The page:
Sunday, 15 April 2012

HONG KONG


1st - 14th Apr 2012
Before I start, I would like to point out that the 'proxy' server I have used to access and transmit this 'blog' has worked very well. If anyone else ends up in a country which blocks websites I recommend using the: 'my-private-network.co.uk.' site. It costs £5 per month and WORKS!
Hong Kong
Train from Beijing West left on the dot at 1308hrs. The check in was through customs as we were going to Hong Kong which, to all intents and purposes as far as immigration is concerned, is still another country. I was in a 6 berth sleeper and the rest of the train was full due to it being the Easter holidays. The blasted world population goes on the move at Easter, and the holiday in HK is extended by a further day because the 4th April is national ‘ancestors’ grave cleaning day’ as explained earlier I think. I spent most of the journey in the dining car. Got chatting to a couple of Aussies who were travelling deluxe 1st Class on their way back to Brisbane, as well as a charming octogenarian Chinese gentleman, Mr Huang, who spoke perfect English. In fact he was a retired teacher who had previously taught Chinese diplomats English and had spent some time in Washington teaching American diplomats Chinese. Being the age he is he was caught up in the ‘Cultural Revolution’ when in his 30s and a teacher then. Interesting stories about being put to work in the fields, but he survived to teach again. We arrived at Kowloon after a relatively quick and smooth ride at 1330hrs the next day.

I was to spend the first two nights in a flea-pit in Chunking Mansions in Kowloon. It was cheap. It did, however, have free Wi-Fi and, surprisingly, no fleas. Decent accomodation, and much else, is rather expensive in Hong Kong. I was interested to note the number of irritating Indian hawkers on Nathan Road in Kowloon ( aggressively flogging crap tailoring services and fake Rolex watches ) and Nigerians ( what they were flogging I didn’t even bother to find out ).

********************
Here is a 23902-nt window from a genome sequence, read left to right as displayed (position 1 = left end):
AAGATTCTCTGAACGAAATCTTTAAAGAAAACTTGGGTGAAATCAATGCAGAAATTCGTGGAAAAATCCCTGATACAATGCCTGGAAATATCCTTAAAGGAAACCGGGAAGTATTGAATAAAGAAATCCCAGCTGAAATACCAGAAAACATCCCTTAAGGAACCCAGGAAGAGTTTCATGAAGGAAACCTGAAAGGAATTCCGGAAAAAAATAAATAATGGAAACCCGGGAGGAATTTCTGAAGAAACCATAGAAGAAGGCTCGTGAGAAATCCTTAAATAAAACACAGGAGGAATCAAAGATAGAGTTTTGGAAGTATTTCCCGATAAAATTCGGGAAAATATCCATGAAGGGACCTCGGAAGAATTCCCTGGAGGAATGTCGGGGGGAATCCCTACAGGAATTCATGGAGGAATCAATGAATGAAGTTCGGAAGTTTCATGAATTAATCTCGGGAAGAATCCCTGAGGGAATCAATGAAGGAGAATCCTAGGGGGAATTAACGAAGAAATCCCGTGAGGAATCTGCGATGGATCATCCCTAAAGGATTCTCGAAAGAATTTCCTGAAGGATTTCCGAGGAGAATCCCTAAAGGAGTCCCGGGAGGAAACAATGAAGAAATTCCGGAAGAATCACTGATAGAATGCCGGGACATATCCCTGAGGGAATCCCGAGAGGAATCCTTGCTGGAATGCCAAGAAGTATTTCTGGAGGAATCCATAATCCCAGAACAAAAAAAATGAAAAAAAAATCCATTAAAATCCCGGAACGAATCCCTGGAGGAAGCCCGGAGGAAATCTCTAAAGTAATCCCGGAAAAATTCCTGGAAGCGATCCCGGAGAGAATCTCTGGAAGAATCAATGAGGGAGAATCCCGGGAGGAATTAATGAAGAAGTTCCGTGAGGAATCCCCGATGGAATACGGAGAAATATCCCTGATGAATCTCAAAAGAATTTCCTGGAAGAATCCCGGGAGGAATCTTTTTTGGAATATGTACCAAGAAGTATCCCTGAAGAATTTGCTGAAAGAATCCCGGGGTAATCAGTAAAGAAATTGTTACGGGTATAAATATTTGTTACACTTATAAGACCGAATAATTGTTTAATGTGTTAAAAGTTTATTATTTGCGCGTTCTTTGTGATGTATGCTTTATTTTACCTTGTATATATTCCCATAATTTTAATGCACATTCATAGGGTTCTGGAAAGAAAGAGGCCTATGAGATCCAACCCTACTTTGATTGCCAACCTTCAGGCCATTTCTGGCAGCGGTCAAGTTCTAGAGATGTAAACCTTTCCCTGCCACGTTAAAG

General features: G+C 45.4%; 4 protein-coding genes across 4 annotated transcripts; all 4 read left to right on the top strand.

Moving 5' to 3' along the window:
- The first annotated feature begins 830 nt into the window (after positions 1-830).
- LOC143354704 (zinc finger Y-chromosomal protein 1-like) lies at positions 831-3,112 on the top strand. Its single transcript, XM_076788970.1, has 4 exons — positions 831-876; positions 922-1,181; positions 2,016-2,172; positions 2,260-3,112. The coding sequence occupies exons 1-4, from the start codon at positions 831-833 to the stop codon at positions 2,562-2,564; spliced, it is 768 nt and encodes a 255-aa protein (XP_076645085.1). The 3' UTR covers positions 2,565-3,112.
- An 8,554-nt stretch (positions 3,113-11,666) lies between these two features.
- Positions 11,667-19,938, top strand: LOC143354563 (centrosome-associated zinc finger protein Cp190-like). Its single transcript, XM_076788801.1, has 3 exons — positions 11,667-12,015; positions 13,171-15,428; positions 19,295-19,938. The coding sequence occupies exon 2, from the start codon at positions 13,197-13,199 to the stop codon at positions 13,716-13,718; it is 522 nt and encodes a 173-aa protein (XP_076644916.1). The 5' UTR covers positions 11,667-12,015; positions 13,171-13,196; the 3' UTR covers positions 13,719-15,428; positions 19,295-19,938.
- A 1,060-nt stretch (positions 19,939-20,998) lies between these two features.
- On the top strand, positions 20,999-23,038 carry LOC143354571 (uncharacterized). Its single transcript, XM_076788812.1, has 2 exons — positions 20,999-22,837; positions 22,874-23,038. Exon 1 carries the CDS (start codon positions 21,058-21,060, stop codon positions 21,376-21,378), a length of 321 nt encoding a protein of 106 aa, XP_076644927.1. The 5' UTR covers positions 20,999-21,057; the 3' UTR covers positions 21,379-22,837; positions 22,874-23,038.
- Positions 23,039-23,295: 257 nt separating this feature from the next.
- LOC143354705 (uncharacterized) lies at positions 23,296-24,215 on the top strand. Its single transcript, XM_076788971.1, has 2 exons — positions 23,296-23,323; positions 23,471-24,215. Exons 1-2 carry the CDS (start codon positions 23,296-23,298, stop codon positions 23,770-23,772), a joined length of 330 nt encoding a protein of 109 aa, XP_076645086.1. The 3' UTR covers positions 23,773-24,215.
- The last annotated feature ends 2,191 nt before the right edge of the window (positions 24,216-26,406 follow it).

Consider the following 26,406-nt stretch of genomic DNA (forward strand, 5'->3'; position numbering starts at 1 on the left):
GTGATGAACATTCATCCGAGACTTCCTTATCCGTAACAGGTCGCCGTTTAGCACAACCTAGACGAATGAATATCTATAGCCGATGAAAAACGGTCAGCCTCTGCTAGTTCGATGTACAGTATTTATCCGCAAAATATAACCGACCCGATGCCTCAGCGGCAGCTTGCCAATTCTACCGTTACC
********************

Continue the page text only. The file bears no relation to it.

I last visited HK about 30 years ago; pre ‘hand-over’. Not a lot, in essence, has changed. It has just got bigger and more high-rise and even more frenetic. They still drive on the left, the signs are all still in English and Cantonese and there are still lots of the Jardine Matheson types sloping around wearing suits; even if a bit more of the ‘Flash Harry’ variety than ‘City Gent’ nowadays. The Star ferries are the same, the MTR ( metro ) has expanded, expensive afternoon tea at the Peninsular Hotel is still popular with wealthy tourists and they have kept the British standard three square-pin plug. The religion is still Money and more shiny temples have been built to facilitate worship of the Great God Lucre. Ostentatious display of wealth is considered a virtue and I have never seen so many new top-of-the-range Rolls-Royces, Mercs and BMWs in any other city.

They have a maximum 15%  tax rate here and no Capital Gains Tax, no Inheritance Tax or any other Taxes as far as I could tell. I am told they have even removed tax on imported wine! HK is now the largest ‘storer’ of expensive wines. Entrepreneurs, finance houses and businesses are encouraged and flourish without over-regulation. This system seems to generate an awful lot of investment and money. HK is awash with it and their public services are second to none. I am not an economist but it seems to me that our ( UK ) complex and punitive tax regime has exactly the opposite effect. Maybe someone can explain why our successive ( UK ) governments persist in this iniquitous and debilitating robbery. So, nothing has got worse since the dubious ‘ call me Chris’ Patten left ( he wore a belt with his suit trousers; always the sign of a dodgy dealer, and not quite a gentleman ). Wasn’t it he who caused such angst amongst the Chinese because he insisted on them having a democratic system of Government in HK. This was rich coming from the Brits who, since the advent of rule over Hong Kong, had a Governor and an Executive Council which demonstrated absolutely no ‘democracy‘ at all! The appointed Governor ruled, with no votes, no arguments, least of all from the local Chinese. It happened to work rather well. Democracy??!! Pull the other one.